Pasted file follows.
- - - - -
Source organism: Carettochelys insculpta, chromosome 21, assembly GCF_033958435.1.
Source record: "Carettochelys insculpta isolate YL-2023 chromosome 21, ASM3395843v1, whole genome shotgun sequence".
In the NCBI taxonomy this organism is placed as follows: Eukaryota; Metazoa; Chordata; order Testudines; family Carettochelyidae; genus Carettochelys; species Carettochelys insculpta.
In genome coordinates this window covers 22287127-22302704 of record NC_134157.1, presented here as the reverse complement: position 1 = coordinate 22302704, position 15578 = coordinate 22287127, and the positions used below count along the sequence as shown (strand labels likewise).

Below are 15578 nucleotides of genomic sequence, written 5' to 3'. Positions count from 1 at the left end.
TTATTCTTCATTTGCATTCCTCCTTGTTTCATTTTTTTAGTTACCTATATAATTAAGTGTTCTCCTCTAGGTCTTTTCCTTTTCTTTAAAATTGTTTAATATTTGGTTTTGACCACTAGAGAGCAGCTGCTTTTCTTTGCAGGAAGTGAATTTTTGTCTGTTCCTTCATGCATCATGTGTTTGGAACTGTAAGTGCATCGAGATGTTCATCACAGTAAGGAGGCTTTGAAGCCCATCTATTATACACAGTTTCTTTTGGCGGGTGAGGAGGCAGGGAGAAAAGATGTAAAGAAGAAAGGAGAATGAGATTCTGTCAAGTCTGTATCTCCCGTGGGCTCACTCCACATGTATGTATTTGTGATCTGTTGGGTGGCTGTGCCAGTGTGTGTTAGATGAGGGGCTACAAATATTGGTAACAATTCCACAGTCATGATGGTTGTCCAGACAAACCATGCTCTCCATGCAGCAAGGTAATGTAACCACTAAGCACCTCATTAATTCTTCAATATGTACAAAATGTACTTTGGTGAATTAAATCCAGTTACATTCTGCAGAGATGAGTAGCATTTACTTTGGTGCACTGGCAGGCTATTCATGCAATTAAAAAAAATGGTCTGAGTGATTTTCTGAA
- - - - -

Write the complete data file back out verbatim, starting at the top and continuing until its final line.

Source organism: Carettochelys insculpta, chromosome 21, assembly GCF_033958435.1.
Source record: "Carettochelys insculpta isolate YL-2023 chromosome 21, ASM3395843v1, whole genome shotgun sequence".
In the NCBI taxonomy this organism is placed as follows: Eukaryota; Metazoa; Chordata; order Testudines; family Carettochelyidae; genus Carettochelys; species Carettochelys insculpta.
In genome coordinates this window covers 22287127-22302704 of record NC_134157.1, presented here as the reverse complement: position 1 = coordinate 22302704, position 15578 = coordinate 22287127, and the positions used below count along the sequence as shown (strand labels likewise).

Below are 15578 nucleotides of genomic sequence, written 5' to 3'. Positions count from 1 at the left end.
TTATTCTTCATTTGCATTCCTCCTTGTTTCATTTTTTTAGTTACCTATATAATTAAGTGTTCTCCTCTAGGTCTTTTCCTTTTCTTTAAAATTGTTTAATATTTGGTTTTGACCACTAGAGAGCAGCTGCTTTTCTTTGCAGGAAGTGAATTTTTGTCTGTTCCTTCATGCATCATGTGTTTGGAACTGTAAGTGCATCGAGATGTTCATCACAGTAAGGAGGCTTTGAAGCCCATCTATTATACACAGTTTCTTTTGGCGGGTGAGGAGGCAGGGAGAAAAGATGTAAAGAAGAAAGGAGAATGAGATTCTGTCAAGTCTGTATCTCCCGTGGGCTCACTCCACATGTATGTATTTGTGATCTGTTGGGTGGCTGTGCCAGTGTGTGTTAGATGAGGGGCTACAAATATTGGTAACAATTCCACAGTCATGATGGTTGTCCAGACAAACCATGCTCTCCATGCAGCAAGGTAATGTAACCACTAAGCACCTCATTAATTCTTCAATATGTACAAAATGTACTTTGGTGAATTAAATCCAGTTACATTCTGCAGAGATGAGTAGCATTTACTTTGGTGCACTGGCAGGCTATTCATGCAATTAAAAAAAATGGTCTGAGTGATTTTCTGAA